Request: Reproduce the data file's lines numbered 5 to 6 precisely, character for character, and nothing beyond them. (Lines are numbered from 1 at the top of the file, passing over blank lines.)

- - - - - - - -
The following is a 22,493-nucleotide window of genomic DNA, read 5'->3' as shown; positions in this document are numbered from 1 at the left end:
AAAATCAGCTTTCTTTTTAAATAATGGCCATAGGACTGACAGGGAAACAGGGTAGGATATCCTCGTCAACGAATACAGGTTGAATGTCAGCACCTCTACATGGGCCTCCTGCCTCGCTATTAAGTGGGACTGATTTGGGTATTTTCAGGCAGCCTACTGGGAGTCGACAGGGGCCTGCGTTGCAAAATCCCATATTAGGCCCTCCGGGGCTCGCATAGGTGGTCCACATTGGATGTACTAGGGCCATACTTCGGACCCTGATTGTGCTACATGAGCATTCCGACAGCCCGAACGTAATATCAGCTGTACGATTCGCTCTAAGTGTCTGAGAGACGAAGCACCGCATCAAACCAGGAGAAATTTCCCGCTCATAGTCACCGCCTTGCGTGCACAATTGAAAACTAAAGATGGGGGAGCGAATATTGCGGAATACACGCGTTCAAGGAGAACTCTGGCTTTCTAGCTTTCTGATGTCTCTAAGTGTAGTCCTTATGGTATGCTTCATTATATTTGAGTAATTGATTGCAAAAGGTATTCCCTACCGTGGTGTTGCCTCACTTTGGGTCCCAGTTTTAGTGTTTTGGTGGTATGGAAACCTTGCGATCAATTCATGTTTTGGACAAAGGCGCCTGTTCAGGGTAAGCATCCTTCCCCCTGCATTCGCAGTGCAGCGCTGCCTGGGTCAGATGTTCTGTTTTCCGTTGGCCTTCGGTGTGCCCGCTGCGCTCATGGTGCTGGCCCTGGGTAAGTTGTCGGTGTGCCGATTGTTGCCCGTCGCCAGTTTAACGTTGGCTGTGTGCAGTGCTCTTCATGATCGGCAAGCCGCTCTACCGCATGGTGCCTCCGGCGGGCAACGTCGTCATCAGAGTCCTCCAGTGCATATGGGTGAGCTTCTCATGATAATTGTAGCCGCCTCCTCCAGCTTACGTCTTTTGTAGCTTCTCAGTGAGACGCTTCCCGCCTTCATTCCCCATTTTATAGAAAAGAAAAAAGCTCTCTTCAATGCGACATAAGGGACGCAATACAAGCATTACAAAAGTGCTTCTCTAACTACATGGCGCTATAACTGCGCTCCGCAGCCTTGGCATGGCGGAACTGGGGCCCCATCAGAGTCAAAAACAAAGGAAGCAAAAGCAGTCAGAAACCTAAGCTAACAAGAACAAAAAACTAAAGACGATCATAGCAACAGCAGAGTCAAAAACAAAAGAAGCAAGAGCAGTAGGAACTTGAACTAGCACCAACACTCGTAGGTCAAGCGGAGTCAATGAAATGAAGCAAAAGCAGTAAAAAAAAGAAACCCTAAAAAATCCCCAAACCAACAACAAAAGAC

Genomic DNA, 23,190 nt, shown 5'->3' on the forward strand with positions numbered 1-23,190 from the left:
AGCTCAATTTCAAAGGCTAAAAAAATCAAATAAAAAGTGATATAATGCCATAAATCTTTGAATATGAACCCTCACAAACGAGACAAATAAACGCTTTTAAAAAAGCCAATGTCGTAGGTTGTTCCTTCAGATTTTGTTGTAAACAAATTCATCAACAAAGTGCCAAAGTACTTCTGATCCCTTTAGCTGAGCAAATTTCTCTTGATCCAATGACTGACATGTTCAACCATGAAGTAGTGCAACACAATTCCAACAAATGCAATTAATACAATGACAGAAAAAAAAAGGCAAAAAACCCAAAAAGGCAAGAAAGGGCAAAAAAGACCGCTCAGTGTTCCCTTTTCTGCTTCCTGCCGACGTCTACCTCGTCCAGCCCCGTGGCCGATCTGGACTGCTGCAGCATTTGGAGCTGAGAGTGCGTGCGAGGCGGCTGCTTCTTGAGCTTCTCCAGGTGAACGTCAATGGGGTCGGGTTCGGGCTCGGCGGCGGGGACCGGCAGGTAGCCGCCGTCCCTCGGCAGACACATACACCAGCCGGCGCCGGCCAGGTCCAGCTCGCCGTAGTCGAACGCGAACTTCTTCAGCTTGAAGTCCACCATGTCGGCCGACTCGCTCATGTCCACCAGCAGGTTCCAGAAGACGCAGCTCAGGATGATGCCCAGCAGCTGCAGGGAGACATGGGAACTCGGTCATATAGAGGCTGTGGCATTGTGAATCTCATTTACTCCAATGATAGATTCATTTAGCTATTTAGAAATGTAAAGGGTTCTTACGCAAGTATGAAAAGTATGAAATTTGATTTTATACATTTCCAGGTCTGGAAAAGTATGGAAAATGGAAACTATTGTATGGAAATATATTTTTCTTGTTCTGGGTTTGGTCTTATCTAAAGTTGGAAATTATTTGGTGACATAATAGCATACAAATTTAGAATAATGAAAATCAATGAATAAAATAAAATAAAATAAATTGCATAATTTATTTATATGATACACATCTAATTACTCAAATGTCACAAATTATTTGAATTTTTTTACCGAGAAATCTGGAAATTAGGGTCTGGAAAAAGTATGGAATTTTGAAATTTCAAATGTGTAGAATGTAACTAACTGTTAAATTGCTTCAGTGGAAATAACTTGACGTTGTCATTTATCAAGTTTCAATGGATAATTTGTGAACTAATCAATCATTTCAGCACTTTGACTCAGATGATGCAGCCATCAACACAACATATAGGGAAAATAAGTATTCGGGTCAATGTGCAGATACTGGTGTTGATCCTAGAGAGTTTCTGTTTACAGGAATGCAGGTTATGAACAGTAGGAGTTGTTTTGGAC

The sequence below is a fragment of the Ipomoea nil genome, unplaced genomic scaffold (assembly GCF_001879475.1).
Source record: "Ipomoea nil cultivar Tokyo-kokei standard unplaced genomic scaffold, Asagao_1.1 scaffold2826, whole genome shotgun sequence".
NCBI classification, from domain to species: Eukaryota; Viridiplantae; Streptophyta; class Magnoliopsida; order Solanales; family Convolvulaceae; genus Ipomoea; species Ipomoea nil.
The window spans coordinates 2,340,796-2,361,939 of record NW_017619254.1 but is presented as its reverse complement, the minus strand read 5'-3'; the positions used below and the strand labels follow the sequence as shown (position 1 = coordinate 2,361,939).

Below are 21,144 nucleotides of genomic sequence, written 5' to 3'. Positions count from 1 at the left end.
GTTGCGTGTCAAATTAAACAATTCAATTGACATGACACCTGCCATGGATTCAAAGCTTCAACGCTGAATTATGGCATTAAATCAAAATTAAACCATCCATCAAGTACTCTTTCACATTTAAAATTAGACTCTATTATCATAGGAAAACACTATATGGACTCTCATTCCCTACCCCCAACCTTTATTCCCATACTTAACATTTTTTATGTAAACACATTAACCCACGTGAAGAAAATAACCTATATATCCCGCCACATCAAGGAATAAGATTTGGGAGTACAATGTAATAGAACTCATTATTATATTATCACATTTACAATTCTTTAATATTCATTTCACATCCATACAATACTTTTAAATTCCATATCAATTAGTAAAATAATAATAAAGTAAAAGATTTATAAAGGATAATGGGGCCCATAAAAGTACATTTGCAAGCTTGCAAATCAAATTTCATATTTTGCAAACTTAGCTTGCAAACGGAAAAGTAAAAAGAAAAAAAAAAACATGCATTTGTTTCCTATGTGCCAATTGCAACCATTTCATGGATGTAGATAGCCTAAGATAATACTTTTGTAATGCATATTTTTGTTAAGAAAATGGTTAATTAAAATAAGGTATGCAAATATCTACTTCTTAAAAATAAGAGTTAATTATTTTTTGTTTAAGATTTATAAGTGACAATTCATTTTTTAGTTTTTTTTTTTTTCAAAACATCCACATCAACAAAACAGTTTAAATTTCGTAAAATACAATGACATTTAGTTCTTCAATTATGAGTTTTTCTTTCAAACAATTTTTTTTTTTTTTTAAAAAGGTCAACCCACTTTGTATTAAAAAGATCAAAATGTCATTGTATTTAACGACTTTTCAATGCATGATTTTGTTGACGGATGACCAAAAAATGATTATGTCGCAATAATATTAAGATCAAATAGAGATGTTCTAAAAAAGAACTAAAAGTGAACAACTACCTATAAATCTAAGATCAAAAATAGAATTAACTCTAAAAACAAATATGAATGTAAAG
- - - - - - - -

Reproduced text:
The sequence below is a fragment of the Ipomoea nil genome, unplaced genomic scaffold (assembly GCF_001879475.1).
Source record: "Ipomoea nil cultivar Tokyo-kokei standard unplaced genomic scaffold, Asagao_1.1 scaffold2826, whole genome shotgun sequence".